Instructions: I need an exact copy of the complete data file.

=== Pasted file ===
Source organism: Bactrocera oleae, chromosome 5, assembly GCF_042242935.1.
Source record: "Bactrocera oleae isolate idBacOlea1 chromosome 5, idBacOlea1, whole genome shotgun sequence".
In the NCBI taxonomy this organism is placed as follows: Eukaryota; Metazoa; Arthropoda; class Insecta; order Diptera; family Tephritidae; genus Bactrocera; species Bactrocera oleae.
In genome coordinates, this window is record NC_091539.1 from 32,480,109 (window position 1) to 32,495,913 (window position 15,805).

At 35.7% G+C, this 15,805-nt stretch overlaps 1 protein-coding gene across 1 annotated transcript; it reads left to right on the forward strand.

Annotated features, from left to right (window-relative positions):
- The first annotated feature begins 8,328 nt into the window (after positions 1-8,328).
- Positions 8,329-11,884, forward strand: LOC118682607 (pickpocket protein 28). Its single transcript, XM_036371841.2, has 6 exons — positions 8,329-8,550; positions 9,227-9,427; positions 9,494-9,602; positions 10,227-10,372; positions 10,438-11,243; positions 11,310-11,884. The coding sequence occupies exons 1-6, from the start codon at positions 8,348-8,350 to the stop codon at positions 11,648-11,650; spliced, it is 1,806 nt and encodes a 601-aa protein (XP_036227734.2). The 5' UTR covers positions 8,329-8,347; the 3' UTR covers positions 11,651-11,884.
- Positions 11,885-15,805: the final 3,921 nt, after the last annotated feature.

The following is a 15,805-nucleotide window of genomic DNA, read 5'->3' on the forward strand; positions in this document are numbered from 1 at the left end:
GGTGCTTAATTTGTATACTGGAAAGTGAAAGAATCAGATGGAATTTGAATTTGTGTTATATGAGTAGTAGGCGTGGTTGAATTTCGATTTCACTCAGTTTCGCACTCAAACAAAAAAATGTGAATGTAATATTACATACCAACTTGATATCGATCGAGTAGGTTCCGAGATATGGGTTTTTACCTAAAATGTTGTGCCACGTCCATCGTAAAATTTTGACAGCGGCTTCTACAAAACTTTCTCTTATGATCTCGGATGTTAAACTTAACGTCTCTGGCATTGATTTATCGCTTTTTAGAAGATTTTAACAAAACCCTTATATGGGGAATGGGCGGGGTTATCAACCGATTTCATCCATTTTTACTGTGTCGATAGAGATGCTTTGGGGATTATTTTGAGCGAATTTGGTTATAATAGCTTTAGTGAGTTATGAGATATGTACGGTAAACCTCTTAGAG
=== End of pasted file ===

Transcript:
Source organism: Bactrocera oleae, chromosome 5, assembly GCF_042242935.1.
Source record: "Bactrocera oleae isolate idBacOlea1 chromosome 5, idBacOlea1, whole genome shotgun sequence".
In the NCBI taxonomy this organism is placed as follows: Eukaryota; Metazoa; Arthropoda; class Insecta; order Diptera; family Tephritidae; genus Bactrocera; species Bactrocera oleae.
In genome coordinates, this window is record NC_091539.1 from 32,480,109 (window position 1) to 32,495,913 (window position 15,805).

At 35.7% G+C, this 15,805-nt stretch overlaps 1 protein-coding gene across 1 annotated transcript; it reads left to right on the forward strand.

Annotated features, from left to right (window-relative positions):
- The first annotated feature begins 8,328 nt into the window (after positions 1-8,328).
- Positions 8,329-11,884, forward strand: LOC118682607 (pickpocket protein 28). Its single transcript, XM_036371841.2, has 6 exons — positions 8,329-8,550; positions 9,227-9,427; positions 9,494-9,602; positions 10,227-10,372; positions 10,438-11,243; positions 11,310-11,884. The coding sequence occupies exons 1-6, from the start codon at positions 8,348-8,350 to the stop codon at positions 11,648-11,650; spliced, it is 1,806 nt and encodes a 601-aa protein (XP_036227734.2). The 5' UTR covers positions 8,329-8,347; the 3' UTR covers positions 11,651-11,884.
- Positions 11,885-15,805: the final 3,921 nt, after the last annotated feature.

The following is a 15,805-nucleotide window of genomic DNA, read 5'->3' on the forward strand; positions in this document are numbered from 1 at the left end:
GGTGCTTAATTTGTATACTGGAAAGTGAAAGAATCAGATGGAATTTGAATTTGTGTTATATGAGTAGTAGGCGTGGTTGAATTTCGATTTCACTCAGTTTCGCACTCAAACAAAAAAATGTGAATGTAATATTACATACCAACTTGATATCGATCGAGTAGGTTCCGAGATATGGGTTTTTACCTAAAATGTTGTGCCACGTCCATCGTAAAATTTTGACAGCGGCTTCTACAAAACTTTCTCTTATGATCTCGGATGTTAAACTTAACGTCTCTGGCATTGATTTATCGCTTTTTAGAAGATTTTAACAAAACCCTTATATGGGGAATGGGCGGGGTTATCAACCGATTTCATCCATTTTTACTGTGTCGATAGAGATGCTTTGGGGATTATTTTGAGCGAATTTGGTTATAATAGCTTTAGTGAGTTATGAGATATGTACGGTAAACCTCTTAGAG